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Former Anti-Legalization Clinton Cabinet Official Files Marijuana Reclassification Bill In Congress

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A bipartisan bill to federally reschedule marijuana in the interest of lifting barriers to cannabis research was introduced on Thursday.

Reps. Donna Shalala (D-FL) and Matt Gaetz (R-FL) filed the “Expanding Cannabis Research and Information Act,” arguing that the current classification of marijuana under the Controlled Substances Act unduly inhibits scientists from exploring the plant’s potential risks and benefits.

Under the legislation, marijuana would be moved from Schedule I to Schedule III, which would make it easier to access for research purposes.

The bill would also require federal agencies to develop a research agenda within one year of its enactment and designate certain universities as “Centers of Excellence in Cannabis Research” to conduct “interdisciplinary research related to cannabis and other biomedical, behavioral, and social issues related to cannabis.”

The proposal is identical companion legislation to a bill introduced by Sen. Dick Durbin (D-IL) in July.

“This bipartisan and bicameral legislation will improve, expedite, and streamline cannabis research: by rescheduling cannabis to Schedule III, this bill will lessen the conflict between states and the federal government, and by designating ‘Centers of Excellence in Cannabis Research,’ it will help unlock cures for America’s most vulnerable populations,” Gaetz said in a press release.

Gaetz’s involvement in the legislation is no surprise; he’s a vocal proponent of changing federal law to encourage marijuana research. But for Shalala, her sponsorship reflects a significant evolution in her position on cannabis since her time as the federal Health and Human Services secretary under former President Bill Clinton.

Shalala was a sharp critic of the first medical cannabis laws to pass in California and Arizona in 1996, stating that “any law premised on the notion that marijuana or these other illicit drugs are medically useful is suspect.”

She appeared alongside Clinton’s anti-legalization drug czar, Barry McCaffrey, that year when the administration outlined its response to state-level reform efforts.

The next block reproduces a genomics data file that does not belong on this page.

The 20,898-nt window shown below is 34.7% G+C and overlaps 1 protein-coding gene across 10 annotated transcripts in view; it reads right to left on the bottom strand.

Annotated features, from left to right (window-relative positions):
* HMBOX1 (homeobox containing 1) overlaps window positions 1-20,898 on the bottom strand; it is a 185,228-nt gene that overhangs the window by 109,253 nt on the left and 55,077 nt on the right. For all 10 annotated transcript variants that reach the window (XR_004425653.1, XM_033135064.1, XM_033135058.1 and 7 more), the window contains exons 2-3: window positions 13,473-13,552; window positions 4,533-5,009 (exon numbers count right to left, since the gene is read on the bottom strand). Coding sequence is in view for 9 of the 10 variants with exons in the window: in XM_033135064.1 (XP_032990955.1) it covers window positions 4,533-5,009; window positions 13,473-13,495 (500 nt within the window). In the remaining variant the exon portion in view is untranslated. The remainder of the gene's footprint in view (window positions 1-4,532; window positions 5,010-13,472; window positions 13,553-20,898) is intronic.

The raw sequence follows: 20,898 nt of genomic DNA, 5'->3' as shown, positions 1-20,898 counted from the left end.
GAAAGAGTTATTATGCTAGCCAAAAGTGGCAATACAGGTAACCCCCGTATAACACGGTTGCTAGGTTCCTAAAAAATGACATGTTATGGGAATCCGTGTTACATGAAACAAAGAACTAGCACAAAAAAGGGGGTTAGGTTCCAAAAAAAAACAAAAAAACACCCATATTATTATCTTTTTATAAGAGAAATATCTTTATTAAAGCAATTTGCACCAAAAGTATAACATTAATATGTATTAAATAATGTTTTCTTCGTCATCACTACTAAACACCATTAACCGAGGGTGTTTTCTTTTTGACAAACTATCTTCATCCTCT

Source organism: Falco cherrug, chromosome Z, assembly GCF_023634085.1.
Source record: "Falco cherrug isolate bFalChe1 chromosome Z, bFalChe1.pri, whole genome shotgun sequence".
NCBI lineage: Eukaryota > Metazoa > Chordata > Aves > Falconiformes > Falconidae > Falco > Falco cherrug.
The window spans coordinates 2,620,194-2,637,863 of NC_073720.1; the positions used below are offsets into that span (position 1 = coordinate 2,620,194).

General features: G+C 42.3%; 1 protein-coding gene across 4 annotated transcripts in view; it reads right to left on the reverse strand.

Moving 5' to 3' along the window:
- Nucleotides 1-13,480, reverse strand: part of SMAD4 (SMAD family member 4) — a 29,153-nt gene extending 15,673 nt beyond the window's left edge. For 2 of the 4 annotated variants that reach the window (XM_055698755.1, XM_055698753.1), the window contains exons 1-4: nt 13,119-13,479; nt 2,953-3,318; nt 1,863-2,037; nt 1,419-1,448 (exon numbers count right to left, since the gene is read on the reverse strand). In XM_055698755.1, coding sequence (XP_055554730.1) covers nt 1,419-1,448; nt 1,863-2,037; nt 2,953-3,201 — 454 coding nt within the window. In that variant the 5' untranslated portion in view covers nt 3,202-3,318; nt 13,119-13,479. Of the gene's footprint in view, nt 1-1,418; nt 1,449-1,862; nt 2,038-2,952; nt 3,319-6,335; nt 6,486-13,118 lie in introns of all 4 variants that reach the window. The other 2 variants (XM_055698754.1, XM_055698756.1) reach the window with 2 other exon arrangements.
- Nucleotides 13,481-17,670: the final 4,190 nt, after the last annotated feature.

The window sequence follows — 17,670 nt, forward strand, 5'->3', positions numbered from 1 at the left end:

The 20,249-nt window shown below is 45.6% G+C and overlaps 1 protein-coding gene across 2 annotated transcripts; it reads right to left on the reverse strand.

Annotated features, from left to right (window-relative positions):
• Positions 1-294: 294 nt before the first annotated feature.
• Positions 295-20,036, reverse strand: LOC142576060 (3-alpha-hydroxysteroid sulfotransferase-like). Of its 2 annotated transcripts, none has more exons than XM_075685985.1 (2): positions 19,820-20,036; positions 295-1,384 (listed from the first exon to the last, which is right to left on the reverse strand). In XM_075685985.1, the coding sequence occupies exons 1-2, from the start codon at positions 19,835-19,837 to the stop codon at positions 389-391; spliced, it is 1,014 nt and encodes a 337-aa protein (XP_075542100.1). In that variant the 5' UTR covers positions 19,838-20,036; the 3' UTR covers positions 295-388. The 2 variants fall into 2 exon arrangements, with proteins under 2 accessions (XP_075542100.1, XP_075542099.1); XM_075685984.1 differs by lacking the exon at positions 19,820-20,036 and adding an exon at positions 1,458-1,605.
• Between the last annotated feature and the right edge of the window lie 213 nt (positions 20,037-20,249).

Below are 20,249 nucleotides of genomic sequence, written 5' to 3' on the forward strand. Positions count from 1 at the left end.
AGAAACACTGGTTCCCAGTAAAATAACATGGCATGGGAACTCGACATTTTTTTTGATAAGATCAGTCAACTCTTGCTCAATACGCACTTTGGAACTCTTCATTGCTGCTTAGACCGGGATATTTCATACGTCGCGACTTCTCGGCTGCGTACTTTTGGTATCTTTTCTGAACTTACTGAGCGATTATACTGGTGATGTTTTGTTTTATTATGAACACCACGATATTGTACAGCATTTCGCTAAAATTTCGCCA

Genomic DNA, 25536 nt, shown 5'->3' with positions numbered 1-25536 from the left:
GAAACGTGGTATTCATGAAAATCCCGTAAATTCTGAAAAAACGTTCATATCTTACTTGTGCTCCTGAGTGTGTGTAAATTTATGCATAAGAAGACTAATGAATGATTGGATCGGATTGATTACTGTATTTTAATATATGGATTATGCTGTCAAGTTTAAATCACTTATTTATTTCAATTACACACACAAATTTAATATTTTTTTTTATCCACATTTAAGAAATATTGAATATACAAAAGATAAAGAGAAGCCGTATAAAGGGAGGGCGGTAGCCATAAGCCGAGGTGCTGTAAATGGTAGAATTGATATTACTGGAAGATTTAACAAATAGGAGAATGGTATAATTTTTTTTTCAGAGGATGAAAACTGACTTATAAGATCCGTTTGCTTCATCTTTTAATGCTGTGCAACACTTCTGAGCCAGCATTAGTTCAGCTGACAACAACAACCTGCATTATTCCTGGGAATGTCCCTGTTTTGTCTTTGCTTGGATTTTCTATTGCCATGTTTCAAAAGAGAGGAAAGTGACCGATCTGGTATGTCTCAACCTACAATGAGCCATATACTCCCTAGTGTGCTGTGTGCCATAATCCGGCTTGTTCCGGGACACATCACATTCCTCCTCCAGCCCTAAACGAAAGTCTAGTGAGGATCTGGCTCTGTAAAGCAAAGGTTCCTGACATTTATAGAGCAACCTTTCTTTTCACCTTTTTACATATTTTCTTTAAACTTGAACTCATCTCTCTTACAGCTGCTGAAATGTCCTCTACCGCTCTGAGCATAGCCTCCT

At that press conference, Shalala said “all available research has concluded that marijuana is dangerous to our health. Marijuana harms the brain, the heart, the lungs and our immune system.”

“Marijuana limits learning and memory perception and judgement and our ability to drive a car,” she said. “And marijuana smoke typically contains over 400 compounds, some of which are carcinogenic.”

Twenty years later, Shalala included cannabis decriminalization in her congressional campaign—tweeting on the unofficial marijuana holiday 4/20 that doing so is a “moral imperative.”

Her support for this latest bill, in addition to prior cosponsorship of legislation that would allow banks to service cannabis businesses, is indicative of a broader realignment on marijuana policy among political officials.

“For years now, states across the country have been liberalizing their cannabis laws without making corresponding investments in developing a better scientific understanding of the short and long-term benefits and effects of cannabis on human health,” Shalala said in a press release. “By rescheduling cannabis and directing our national research infrastructure to study and collect data on how it impacts health outcomes, we are not only bringing federal cannabis policy into the 21st century, but we’re also guaranteeing that we do so safely.”

Rep. Barbara Lee (D-CA) is also a cosponsor of the new legislation.

Read the full text of the marijuana research bill below:

Marijuana research bill by Marijuana Moment on Scribd

Federal Health Agencies Say Researchers Should Test Marijuana From Dispensaries

Photo by Aphiwat chuangchoem.

Marijuana Moment is made possible with support from readers. If you rely on our cannabis advocacy journalism to stay informed, please consider a monthly Patreon pledge.

Kyle Jaeger is Marijuana Moment's Sacramento-based senior editor. His work has also appeared in High Times, VICE and attn.

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